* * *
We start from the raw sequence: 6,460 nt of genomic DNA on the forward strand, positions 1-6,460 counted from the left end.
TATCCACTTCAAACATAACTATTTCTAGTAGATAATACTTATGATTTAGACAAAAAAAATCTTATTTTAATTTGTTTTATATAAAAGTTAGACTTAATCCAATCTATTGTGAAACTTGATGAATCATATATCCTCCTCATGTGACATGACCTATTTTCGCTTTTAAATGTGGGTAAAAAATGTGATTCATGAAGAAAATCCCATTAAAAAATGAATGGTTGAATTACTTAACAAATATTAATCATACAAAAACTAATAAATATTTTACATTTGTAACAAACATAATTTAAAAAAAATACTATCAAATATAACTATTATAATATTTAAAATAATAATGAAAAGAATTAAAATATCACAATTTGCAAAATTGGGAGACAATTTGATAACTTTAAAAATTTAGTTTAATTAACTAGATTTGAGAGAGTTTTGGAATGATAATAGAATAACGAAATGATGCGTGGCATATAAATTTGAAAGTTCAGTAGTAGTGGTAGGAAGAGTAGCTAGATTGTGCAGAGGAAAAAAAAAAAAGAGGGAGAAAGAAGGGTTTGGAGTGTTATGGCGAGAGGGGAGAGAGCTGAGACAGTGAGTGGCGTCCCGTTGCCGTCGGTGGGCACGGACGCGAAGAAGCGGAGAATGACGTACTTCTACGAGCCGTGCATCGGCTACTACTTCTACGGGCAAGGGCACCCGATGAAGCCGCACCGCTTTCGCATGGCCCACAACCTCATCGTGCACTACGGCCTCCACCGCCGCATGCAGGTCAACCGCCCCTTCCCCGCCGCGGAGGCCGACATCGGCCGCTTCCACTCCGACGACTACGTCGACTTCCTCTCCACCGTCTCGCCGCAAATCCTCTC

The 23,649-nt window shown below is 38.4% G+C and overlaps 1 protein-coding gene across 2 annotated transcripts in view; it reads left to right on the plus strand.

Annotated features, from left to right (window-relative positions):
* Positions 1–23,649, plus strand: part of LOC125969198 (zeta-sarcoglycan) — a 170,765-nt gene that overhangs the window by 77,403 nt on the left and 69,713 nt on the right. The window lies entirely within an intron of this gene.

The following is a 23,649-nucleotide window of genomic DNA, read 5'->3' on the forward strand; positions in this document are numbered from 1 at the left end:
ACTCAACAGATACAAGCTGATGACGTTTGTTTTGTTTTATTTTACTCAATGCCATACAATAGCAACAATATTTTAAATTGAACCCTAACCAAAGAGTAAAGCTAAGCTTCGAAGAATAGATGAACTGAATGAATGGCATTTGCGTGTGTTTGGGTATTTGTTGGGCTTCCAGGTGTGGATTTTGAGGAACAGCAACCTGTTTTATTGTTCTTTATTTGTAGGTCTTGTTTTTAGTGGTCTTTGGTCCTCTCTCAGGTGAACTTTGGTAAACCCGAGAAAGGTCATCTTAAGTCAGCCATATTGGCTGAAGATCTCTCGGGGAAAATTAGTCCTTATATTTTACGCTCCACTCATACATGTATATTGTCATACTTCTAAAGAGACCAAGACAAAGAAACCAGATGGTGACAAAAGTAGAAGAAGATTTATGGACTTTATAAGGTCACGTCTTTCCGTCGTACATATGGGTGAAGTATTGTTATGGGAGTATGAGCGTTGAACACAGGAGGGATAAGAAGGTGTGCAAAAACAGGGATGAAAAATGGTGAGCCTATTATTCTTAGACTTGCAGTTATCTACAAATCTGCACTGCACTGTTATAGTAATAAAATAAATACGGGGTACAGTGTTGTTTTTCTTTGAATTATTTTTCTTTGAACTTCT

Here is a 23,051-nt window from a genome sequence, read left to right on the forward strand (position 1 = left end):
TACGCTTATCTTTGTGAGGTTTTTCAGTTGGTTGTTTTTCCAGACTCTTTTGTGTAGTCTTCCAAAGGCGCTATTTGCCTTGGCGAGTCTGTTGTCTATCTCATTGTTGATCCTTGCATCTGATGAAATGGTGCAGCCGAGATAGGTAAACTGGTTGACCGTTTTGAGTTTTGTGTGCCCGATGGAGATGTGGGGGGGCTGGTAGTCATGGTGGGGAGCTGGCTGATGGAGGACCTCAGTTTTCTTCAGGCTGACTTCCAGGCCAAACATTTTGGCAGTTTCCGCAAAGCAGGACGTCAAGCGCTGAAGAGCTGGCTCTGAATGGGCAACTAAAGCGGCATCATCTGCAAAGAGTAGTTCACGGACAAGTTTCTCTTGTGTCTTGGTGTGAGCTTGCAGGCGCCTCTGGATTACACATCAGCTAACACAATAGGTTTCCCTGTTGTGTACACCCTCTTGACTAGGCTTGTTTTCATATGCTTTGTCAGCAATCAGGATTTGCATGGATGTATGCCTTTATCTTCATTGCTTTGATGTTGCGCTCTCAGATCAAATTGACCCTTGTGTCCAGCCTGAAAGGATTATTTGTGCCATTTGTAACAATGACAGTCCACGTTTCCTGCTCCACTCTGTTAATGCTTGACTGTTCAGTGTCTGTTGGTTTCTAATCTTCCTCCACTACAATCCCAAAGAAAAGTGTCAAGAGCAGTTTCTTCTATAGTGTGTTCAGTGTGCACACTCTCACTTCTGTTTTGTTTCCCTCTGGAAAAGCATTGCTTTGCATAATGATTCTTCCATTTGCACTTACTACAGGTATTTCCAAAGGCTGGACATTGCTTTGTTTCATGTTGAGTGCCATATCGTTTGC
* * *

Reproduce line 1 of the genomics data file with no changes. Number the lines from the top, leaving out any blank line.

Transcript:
We start from the raw sequence: 6,460 nt of genomic DNA on the forward strand, positions 1-6,460 counted from the left end.